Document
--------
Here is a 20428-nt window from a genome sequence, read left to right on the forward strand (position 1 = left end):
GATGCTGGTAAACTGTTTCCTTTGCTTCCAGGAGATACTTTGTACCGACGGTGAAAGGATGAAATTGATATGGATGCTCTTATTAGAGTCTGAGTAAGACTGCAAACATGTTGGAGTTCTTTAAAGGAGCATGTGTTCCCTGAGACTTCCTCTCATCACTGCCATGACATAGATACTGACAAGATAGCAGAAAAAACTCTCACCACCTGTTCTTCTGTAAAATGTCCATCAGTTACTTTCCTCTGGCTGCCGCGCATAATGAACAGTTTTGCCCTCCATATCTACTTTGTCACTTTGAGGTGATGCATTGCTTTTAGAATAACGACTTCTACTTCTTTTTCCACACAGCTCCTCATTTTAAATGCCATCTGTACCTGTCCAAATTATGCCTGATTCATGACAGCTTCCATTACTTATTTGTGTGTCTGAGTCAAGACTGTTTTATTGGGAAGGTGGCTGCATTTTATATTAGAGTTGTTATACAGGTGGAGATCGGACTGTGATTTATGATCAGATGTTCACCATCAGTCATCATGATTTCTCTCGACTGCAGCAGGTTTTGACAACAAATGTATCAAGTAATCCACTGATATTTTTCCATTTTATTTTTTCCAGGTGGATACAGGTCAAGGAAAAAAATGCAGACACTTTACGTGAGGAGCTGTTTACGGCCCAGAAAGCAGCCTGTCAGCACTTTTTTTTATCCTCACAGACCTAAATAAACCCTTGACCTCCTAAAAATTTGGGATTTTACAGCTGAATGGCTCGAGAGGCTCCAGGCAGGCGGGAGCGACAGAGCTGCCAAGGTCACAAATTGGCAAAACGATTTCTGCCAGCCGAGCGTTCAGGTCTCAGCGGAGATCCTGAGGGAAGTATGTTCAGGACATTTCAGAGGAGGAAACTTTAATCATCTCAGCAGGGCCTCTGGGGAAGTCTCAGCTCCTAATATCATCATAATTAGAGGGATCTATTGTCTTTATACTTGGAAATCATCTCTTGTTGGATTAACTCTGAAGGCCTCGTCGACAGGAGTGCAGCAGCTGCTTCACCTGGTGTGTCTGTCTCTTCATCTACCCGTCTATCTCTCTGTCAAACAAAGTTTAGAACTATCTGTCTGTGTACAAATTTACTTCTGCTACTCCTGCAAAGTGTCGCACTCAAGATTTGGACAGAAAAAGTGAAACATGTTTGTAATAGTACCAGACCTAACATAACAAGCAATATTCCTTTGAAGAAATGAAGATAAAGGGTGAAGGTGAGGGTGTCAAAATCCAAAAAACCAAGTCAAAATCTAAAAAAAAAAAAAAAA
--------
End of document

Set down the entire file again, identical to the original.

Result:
Here is a 20428-nt window from a genome sequence, read left to right on the forward strand (position 1 = left end):
GATGCTGGTAAACTGTTTCCTTTGCTTCCAGGAGATACTTTGTACCGACGGTGAAAGGATGAAATTGATATGGATGCTCTTATTAGAGTCTGAGTAAGACTGCAAACATGTTGGAGTTCTTTAAAGGAGCATGTGTTCCCTGAGACTTCCTCTCATCACTGCCATGACATAGATACTGACAAGATAGCAGAAAAAACTCTCACCACCTGTTCTTCTGTAAAATGTCCATCAGTTACTTTCCTCTGGCTGCCGCGCATAATGAACAGTTTTGCCCTCCATATCTACTTTGTCACTTTGAGGTGATGCATTGCTTTTAGAATAACGACTTCTACTTCTTTTTCCACACAGCTCCTCATTTTAAATGCCATCTGTACCTGTCCAAATTATGCCTGATTCATGACAGCTTCCATTACTTATTTGTGTGTCTGAGTCAAGACTGTTTTATTGGGAAGGTGGCTGCATTTTATATTAGAGTTGTTATACAGGTGGAGATCGGACTGTGATTTATGATCAGATGTTCACCATCAGTCATCATGATTTCTCTCGACTGCAGCAGGTTTTGACAACAAATGTATCAAGTAATCCACTGATATTTTTCCATTTTATTTTTTCCAGGTGGATACAGGTCAAGGAAAAAAATGCAGACACTTTACGTGAGGAGCTGTTTACGGCCCAGAAAGCAGCCTGTCAGCACTTTTTTTTATCCTCACAGACCTAAATAAACCCTTGACCTCCTAAAAATTTGGGATTTTACAGCTGAATGGCTCGAGAGGCTCCAGGCAGGCGGGAGCGACAGAGCTGCCAAGGTCACAAATTGGCAAAACGATTTCTGCCAGCCGAGCGTTCAGGTCTCAGCGGAGATCCTGAGGGAAGTATGTTCAGGACATTTCAGAGGAGGAAACTTTAATCATCTCAGCAGGGCCTCTGGGGAAGTCTCAGCTCCTAATATCATCATAATTAGAGGGATCTATTGTCTTTATACTTGGAAATCATCTCTTGTTGGATTAACTCTGAAGGCCTCGTCGACAGGAGTGCAGCAGCTGCTTCACCTGGTGTGTCTGTCTCTTCATCTACCCGTCTATCTCTCTGTCAAACAAAGTTTAGAACTATCTGTCTGTGTACAAATTTACTTCTGCTACTCCTGCAAAGTGTCGCACTCAAGATTTGGACAGAAAAAGTGAAACATGTTTGTAATAGTACCAGACCTAACATAACAAGCAATATTCCTTTGAAGAAATGAAGATAAAGGGTGAAGGTGAGGGTGTCAAAATCCAAAAAACCAAGTCAAAATCTAAAAAAAAAAAAAAAA